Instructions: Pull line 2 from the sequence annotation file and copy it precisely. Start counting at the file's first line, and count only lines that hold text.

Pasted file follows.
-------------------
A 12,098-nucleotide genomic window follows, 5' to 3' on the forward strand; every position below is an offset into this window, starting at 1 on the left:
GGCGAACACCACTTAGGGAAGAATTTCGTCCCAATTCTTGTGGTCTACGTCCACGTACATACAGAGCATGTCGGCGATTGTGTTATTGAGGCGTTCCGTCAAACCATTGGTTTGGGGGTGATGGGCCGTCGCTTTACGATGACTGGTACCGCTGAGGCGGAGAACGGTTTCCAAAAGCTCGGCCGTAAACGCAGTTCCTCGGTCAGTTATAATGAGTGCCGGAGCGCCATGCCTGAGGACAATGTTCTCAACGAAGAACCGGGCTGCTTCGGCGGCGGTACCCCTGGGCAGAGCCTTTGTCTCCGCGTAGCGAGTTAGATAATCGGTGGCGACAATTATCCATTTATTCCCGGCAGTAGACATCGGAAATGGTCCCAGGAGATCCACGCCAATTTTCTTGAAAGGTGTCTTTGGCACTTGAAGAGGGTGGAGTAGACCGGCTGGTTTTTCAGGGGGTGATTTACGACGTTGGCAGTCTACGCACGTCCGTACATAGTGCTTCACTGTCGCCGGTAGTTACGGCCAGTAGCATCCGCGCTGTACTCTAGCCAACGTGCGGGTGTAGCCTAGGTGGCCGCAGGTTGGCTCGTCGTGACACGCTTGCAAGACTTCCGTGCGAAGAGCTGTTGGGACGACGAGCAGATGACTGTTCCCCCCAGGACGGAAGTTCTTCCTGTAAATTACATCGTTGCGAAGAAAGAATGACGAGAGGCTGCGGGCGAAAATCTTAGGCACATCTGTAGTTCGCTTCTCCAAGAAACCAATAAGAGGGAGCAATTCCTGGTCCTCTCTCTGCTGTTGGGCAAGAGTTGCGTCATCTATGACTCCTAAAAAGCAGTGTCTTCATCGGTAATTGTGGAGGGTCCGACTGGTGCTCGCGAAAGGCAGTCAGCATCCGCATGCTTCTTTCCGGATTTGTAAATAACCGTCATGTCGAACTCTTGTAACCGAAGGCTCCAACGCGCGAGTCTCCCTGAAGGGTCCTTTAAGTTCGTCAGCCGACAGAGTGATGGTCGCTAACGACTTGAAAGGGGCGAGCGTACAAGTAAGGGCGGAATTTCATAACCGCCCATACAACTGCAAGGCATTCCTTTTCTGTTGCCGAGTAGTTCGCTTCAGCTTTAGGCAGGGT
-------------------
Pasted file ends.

GGCGAACACCACTTAGGGAAGAATTTCGTCCCAATTCTTGTGGTCTACGTCCACGTACATACAGAGCATGTCGGCGATTGTGTTATTGAGGCGTTCCGTCAAACCATTGGTTTGGGGGTGATGGGCCGTCGCTTTACGATGACTGGTACCGCTGAGGCGGAGAACGGTTTCCAAAAGCTCGGCCGTAAACGCAGTTCCTCGGTCAGTTATAATGAGTGCCGGAGCGCCATGCCTGAGGACAATGTTCTCAACGAAGAACCGGGCTGCTTCGGCGGCGGTACCCCTGGGCAGAGCCTTTGTCTCCGCGTAGCGAGTTAGATAATCGGTGGCGACAATTATCCATTTATTCCCGGCAGTAGACATCGGAAATGGTCCCAGGAGATCCACGCCAATTTTCTTGAAAGGTGTCTTTGGCACTTGAAGAGGGTGGAGTAGACCGGCTGGTTTTTCAGGGGGTGATTTACGACGTTGGCAGTCTACGCACGTCCGTACATAGTGCTTCACTGTCGCCGGTAGTTACGGCCAGTAGCATCCGCGCTGTACTCTAGCCAACGTGCGGGTGTAGCCTAGGTGGCCGCAGGTTGGCTCGTCGTGACACGCTTGCAAGACTTCCGTGCGAAGAGCTGTTGGGACGACGAGCAGATGACTGTTCCCCCCAGGACGGAAGTTCTTCCTGTAAATTACATCGTTGCGAAGAAAGAATGACGAGAGGCTGCGGGCGAAAATCTTAGGCACATCTGTAGTTCGCTTCTCCAAGAAACCAATAAGAGGGAGCAATTCCTGGTCCTCTCTCTGCTGTTGGGCAAGAGTTGCGTCATCTATGACTCCTAAAAAGCAGTGTCTTCATCGGTAATTGTGGAGGGTCCGACTGGTGCTCGCGAAAGGCAGTCAGCATCCGCATGCTTCTTTCCGGATTTGTAAATAACCGTCATGTCGAACTCTTGTAACCGAAGGCTCCAACGCGCGAGTCTCCCTGAAGGGTCCTTTAAGTTCGTCAGCCGACAGAGTGATGGTCGCTAACGACTTGAAAGGGGCGAGCGTACAAGTAAGGGCGGAATTTCATAACCGCCCATACAACTGCAAGGCATTCCTTTTCTGTTGCCGAGTAGTTCGCTTCAGCTTTAGGCAGGGT